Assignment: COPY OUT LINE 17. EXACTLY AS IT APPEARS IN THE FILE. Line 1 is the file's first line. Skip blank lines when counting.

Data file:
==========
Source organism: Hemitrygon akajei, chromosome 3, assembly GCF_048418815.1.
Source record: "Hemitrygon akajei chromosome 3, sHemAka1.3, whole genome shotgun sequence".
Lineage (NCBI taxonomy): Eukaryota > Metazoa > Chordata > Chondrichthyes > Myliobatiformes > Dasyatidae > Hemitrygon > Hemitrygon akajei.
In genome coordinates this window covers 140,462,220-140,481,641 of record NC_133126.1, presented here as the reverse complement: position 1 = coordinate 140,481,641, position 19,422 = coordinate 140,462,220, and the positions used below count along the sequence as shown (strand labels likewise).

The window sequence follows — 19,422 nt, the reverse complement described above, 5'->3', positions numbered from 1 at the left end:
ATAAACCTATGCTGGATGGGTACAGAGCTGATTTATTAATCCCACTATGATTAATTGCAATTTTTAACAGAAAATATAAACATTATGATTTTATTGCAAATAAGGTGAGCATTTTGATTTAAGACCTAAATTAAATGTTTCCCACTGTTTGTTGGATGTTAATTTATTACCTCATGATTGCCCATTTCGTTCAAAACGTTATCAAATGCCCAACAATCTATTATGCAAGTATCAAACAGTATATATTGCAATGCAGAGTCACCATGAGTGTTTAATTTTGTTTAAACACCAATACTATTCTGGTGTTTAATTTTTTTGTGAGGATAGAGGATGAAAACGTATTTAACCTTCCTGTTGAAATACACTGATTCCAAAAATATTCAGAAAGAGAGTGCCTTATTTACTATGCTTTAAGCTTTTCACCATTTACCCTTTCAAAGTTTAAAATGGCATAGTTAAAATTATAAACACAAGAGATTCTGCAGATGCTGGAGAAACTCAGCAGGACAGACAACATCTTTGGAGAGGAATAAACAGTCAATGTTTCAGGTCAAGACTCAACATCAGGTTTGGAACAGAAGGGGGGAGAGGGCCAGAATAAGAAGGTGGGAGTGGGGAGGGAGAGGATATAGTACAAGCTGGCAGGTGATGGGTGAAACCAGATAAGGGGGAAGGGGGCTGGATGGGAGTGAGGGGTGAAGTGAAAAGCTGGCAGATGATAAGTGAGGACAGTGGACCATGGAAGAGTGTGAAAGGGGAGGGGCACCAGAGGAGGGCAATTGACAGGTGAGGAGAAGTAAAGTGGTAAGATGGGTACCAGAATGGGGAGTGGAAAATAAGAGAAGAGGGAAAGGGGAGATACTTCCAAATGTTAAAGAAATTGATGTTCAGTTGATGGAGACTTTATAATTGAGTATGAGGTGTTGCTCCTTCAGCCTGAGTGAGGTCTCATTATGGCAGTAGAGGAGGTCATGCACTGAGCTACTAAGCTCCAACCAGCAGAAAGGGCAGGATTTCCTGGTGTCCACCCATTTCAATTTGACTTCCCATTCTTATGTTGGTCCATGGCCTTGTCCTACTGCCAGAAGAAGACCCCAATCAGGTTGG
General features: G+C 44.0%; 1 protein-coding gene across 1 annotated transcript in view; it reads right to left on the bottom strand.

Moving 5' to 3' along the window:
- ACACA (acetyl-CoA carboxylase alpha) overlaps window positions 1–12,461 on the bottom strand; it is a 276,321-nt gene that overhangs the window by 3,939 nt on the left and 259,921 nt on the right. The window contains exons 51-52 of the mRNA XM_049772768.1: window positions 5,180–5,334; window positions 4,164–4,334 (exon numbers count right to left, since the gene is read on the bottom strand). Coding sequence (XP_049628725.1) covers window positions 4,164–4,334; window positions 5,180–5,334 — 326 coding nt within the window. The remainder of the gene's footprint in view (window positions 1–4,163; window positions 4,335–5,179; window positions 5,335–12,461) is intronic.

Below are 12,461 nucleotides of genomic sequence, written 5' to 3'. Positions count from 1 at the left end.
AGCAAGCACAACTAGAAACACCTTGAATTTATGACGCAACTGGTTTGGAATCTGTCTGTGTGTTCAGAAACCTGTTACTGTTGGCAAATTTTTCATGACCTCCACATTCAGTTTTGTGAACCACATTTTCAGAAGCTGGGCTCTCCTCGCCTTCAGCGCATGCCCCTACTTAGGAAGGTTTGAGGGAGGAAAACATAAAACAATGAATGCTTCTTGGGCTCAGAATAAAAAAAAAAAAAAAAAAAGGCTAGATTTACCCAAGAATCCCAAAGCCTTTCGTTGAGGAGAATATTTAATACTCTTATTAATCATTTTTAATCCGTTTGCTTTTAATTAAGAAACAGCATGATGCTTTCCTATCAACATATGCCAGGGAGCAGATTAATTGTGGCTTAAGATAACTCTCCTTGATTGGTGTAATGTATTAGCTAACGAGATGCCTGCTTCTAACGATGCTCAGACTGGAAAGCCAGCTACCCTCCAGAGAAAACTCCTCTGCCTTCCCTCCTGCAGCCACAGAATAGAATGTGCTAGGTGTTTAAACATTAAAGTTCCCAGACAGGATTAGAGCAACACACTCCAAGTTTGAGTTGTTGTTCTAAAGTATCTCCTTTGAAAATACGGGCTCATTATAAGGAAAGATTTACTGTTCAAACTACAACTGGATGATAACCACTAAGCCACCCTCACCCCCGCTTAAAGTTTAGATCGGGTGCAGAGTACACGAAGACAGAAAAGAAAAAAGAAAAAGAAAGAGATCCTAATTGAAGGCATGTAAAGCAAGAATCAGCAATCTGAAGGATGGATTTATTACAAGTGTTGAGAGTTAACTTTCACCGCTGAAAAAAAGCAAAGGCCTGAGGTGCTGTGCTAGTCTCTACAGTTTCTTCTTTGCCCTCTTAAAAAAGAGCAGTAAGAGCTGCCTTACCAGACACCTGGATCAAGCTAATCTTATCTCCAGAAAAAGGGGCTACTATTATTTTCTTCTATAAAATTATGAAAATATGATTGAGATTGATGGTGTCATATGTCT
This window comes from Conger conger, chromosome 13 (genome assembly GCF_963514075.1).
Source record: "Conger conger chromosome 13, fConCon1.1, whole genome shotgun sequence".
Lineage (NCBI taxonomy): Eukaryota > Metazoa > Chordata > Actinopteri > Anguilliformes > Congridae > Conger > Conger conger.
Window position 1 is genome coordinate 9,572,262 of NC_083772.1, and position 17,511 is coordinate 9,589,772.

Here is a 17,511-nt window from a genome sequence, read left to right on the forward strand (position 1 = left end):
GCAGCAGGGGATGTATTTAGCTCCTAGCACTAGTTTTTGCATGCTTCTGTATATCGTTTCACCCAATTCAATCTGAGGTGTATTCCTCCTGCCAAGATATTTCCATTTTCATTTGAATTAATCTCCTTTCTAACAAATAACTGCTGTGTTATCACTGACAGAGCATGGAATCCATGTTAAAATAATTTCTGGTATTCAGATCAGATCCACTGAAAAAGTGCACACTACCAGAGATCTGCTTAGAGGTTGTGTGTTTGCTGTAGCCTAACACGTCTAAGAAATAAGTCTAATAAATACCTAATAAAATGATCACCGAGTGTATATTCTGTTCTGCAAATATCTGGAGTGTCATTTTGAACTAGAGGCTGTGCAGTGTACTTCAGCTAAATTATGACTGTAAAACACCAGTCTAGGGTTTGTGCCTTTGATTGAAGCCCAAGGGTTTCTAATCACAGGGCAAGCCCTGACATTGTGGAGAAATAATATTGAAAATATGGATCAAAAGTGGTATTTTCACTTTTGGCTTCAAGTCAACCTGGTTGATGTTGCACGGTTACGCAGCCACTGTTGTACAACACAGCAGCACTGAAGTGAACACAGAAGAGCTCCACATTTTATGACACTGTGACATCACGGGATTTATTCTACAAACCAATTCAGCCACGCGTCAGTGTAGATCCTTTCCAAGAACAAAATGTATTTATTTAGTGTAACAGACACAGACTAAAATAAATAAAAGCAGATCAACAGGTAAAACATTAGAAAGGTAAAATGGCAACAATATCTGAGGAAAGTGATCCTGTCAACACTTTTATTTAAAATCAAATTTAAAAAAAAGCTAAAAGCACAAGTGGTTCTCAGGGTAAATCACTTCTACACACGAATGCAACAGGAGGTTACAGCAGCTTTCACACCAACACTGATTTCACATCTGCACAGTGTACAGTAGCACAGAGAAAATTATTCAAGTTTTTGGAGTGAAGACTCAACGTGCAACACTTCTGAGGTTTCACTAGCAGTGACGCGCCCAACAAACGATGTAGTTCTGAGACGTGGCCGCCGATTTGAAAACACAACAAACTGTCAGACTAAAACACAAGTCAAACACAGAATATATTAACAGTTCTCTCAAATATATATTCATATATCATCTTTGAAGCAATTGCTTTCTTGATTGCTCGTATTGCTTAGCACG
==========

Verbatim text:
GCAGCAGGGGATGTATTTAGCTCCTAGCACTAGTTTTTGCATGCTTCTGTATATCGTTTCACCCAATTCAATCTGAGGTGTATTCCTCCTGCCAAGATATTTCCATTTTCATTTGAATTAATCTCCTTTCTAACAAATAACTGCTGTGTTATCACTGACAGAGCATGGAATCCATGTTAAAATAATTTCTGGTATTCAGATCAGATCCACTGAAAAAGTGCACACTACCAGAGATCTGCTTAGAGGTTGTGTGTTTGCTGTAGCCTAACACGTCTAAGAAATAAGTCTAATAAATACCTAATAAAATGATCACCGAGTGTATATTCTGTTCTGCAAATATCTGGAGTGTCATTTTGAACTAGAGGCTGTGCAGTGTACTTCAGCTAAATTATGACTGTAAAACACCAGTCTAGGGTTTGTGCCTTTGATTGAAGCCCAAGGGTTTCTAATCACAGGGCAAGCCCTGACATTGTGGAGAAATAATATTGAAAATATGGATCAAAAGTGGTATTTTCACTTTTGGCTTCAAGTCAACCTGGTTGATGTTGCACGGTTACGCAGCCACTGTTGTACAACACAGCAGCACTGAAGTGAACACAGAAGAGCTCCACATTTTATGACACTGTGACATCACGGGATTTATTCTACAAACCAATTCAGCCACGCGTCAGTGTAGATCCTTTCCAAGAACAAAATGTATTTATTTAGTGTAACAGACACAGACTAAAATAAATAAAAGCAGATCAACAGGTAAAACATTAGAAAGGTAAAATGGCAACAATATCTGAGGAAAGTGATCCTGTCAACACTTTTATTTAAAATCAAATTTAAAAAAAAGCTAAAAGCACAAGTGGTTCTCAGGGTAAATCACTTCTACACACGAATGCAACAGGAGGTTACAGCAGCTTTCACACCAACACTGATTTCACATCTGCACAGTGTACAGTAGCACAGAGAAAATTATTCAAGTTTTTGGAGTGAAGACTCAACGTGCAACACTTCTGAGGTTTCACTAGCAGTGACGCGCCCAACAAACGATGTAGTTCTGAGACGTGGCCGCCGATTTGAAAACACAACAAACTGTCAGACTAAAACACAAGTCAAACACAGAATATATTAACAGTTCTCTCAAATATATATTCATATATCATCTTTGAAGCAATTGCTTTCTTGATTGCTCGTATTGCTTAGCACG